Burroughs' latest collection of Christmas vignettes offers about as much holiday cheer as one might expect from an author whose childhood was marred by a mentally ill mother and an alcoholic father. That childhood was hilariously well documented by Burroughs himself in his debut memoir, Running with Scissors (2002). At first, the terrain in these new essays is familiar, featuring a young, precocious Burroughs entertaining readers with his antics. In You Better Not Cry, he chews the face off a plastic Santa and has to have his stomach pumped. In the funniest entry, Burroughs blackmails his frazzled parents into getting him exactly the right Christmas gift. Then, suddenly, Burroughs is all grown up. In Ask Again Later, he's a twentysomething residing in New York, living through the hell of alcoholism. Burroughs strains to make this humorous, but the serious subject matter scuttles his efforts. Finally, in the last two entries, his tone changes completely, and all attempts at being funny are dropped. Unfortunately, readers are left with a narrator who is achingly sincere and maudlin. If Burroughs' newest essays were Christmas nuts, they'd make a mixed bag.--Eberle, Jerry Copyright 2009 Booklist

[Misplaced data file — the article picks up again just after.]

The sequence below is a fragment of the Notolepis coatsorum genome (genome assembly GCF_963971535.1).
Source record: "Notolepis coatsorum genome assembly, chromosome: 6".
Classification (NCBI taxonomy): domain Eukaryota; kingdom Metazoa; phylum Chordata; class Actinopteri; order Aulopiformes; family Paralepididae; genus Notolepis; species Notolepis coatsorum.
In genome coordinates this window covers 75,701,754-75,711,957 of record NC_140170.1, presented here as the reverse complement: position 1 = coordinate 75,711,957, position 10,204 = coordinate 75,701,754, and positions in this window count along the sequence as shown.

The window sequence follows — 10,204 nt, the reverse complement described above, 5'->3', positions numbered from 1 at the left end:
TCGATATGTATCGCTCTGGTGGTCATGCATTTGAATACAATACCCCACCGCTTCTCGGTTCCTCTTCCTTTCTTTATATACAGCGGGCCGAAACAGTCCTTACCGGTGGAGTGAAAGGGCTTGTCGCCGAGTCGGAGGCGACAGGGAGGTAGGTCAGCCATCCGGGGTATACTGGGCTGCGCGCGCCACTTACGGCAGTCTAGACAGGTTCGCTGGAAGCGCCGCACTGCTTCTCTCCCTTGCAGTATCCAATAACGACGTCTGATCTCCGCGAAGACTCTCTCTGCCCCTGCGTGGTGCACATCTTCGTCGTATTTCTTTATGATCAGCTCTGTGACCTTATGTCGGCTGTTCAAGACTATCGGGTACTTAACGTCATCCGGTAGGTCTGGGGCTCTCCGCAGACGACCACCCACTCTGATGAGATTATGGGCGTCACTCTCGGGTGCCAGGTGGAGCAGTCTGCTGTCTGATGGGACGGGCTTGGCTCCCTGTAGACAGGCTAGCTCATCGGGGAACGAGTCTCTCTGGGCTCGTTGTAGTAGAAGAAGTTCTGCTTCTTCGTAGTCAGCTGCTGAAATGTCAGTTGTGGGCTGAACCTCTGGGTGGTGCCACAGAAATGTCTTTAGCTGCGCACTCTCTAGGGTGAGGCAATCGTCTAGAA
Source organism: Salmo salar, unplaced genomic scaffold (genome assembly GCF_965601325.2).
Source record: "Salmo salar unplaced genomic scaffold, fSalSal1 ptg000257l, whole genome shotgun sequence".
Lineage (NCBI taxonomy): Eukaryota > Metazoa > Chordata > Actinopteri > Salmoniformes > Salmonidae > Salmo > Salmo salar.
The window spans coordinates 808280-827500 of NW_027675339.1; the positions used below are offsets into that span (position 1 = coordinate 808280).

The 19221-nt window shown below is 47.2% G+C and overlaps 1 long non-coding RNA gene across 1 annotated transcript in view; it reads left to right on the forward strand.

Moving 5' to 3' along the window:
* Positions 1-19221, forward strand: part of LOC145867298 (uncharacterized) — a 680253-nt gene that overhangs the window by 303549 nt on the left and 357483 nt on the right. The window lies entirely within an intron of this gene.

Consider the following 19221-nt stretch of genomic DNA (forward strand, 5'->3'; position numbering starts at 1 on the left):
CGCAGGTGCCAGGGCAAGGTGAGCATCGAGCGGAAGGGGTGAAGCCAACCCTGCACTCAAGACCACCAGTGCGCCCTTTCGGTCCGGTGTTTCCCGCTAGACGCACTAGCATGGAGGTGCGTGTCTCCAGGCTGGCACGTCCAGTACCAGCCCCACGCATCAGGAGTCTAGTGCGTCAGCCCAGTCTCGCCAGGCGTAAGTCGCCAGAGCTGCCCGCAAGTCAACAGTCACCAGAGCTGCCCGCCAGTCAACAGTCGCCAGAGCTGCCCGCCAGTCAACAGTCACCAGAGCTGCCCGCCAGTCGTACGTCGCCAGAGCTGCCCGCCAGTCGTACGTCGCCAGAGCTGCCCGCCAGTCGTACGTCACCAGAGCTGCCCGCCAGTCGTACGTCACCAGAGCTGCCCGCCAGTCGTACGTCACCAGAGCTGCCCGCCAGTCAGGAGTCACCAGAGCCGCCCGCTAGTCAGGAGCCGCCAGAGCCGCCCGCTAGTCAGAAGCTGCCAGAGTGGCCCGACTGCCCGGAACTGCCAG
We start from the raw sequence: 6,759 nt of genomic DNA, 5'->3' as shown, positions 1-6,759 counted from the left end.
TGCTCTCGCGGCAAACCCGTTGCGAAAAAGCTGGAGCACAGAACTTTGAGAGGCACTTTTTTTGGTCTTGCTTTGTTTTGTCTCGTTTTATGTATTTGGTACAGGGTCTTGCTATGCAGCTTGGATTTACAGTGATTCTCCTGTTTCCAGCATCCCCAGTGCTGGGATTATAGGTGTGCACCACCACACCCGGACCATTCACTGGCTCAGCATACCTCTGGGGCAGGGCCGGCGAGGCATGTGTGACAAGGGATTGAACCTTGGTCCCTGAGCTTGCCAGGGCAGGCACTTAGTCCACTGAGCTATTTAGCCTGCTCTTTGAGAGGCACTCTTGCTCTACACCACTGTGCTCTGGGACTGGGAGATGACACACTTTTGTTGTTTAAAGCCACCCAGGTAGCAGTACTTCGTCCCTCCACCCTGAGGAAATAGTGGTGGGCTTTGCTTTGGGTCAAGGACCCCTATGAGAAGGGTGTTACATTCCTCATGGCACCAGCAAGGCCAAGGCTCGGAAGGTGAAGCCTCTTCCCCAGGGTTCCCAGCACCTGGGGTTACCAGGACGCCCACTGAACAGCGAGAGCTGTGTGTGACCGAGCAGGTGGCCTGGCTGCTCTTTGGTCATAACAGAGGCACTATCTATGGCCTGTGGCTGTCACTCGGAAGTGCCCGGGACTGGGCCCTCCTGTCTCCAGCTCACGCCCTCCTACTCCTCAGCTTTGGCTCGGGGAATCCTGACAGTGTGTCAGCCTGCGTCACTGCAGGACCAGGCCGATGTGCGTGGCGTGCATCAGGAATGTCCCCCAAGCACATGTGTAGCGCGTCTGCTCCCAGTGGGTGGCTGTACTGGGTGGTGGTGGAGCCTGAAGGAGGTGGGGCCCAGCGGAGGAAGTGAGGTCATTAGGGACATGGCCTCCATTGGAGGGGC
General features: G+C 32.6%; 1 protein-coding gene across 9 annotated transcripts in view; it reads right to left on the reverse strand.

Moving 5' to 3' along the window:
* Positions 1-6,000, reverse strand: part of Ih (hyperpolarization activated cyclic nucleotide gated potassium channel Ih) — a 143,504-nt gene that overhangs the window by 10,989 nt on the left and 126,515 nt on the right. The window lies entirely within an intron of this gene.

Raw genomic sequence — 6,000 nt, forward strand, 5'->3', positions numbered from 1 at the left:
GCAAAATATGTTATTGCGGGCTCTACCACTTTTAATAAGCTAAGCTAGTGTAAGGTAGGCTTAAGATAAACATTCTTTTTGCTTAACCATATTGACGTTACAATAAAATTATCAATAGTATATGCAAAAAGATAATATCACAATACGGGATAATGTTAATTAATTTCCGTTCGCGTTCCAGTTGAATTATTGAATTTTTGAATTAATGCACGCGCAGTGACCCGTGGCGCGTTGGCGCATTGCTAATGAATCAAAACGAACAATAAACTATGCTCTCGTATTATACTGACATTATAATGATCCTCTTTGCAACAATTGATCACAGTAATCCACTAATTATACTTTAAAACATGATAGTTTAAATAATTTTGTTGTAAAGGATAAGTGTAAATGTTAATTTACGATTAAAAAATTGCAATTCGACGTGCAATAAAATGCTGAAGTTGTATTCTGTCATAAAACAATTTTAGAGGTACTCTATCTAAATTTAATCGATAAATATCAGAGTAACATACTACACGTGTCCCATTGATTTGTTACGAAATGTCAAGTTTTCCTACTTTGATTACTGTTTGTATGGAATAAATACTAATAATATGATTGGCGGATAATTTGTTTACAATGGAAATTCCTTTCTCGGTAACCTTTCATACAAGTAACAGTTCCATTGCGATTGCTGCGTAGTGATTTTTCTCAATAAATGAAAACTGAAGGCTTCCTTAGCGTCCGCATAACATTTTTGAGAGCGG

Publisher's Weekly Review